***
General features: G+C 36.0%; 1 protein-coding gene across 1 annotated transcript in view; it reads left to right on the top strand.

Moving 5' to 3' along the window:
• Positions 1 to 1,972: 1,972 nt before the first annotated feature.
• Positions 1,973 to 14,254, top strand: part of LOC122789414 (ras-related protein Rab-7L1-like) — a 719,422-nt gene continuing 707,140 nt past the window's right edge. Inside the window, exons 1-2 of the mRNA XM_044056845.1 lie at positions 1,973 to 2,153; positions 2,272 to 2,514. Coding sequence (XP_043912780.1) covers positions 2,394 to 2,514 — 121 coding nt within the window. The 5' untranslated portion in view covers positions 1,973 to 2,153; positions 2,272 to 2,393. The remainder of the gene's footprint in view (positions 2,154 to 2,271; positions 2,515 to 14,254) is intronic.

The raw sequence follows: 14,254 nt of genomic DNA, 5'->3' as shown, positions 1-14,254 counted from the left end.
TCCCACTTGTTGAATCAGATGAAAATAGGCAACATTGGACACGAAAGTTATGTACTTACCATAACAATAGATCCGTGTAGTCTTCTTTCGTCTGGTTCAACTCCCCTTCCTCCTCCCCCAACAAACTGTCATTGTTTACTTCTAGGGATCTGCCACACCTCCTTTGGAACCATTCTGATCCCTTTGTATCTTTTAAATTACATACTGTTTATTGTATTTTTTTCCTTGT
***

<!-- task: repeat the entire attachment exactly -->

General features: G+C 36.0%; 1 protein-coding gene across 1 annotated transcript in view; it reads left to right on the top strand.

Moving 5' to 3' along the window:
• Positions 1 to 1,972: 1,972 nt before the first annotated feature.
• Positions 1,973 to 14,254, top strand: part of LOC122789414 (ras-related protein Rab-7L1-like) — a 719,422-nt gene continuing 707,140 nt past the window's right edge. Inside the window, exons 1-2 of the mRNA XM_044056845.1 lie at positions 1,973 to 2,153; positions 2,272 to 2,514. Coding sequence (XP_043912780.1) covers positions 2,394 to 2,514 — 121 coding nt within the window. The 5' untranslated portion in view covers positions 1,973 to 2,153; positions 2,272 to 2,393. The remainder of the gene's footprint in view (positions 2,154 to 2,271; positions 2,515 to 14,254) is intronic.

The raw sequence follows: 14,254 nt of genomic DNA, 5'->3' as shown, positions 1-14,254 counted from the left end.
TCCCACTTGTTGAATCAGATGAAAATAGGCAACATTGGACACGAAAGTTATGTACTTACCATAACAATAGATCCGTGTAGTCTTCTTTCGTCTGGTTCAACTCCCCTTCCTCCTCCCCCAACAAACTGTCATTGTTTACTTCTAGGGATCTGCCACACCTCCTTTGGAACCATTCTGATCCCTTTGTATCTTTTAAATTACATACTGTTTATTGTATTTTTTTCCTTGT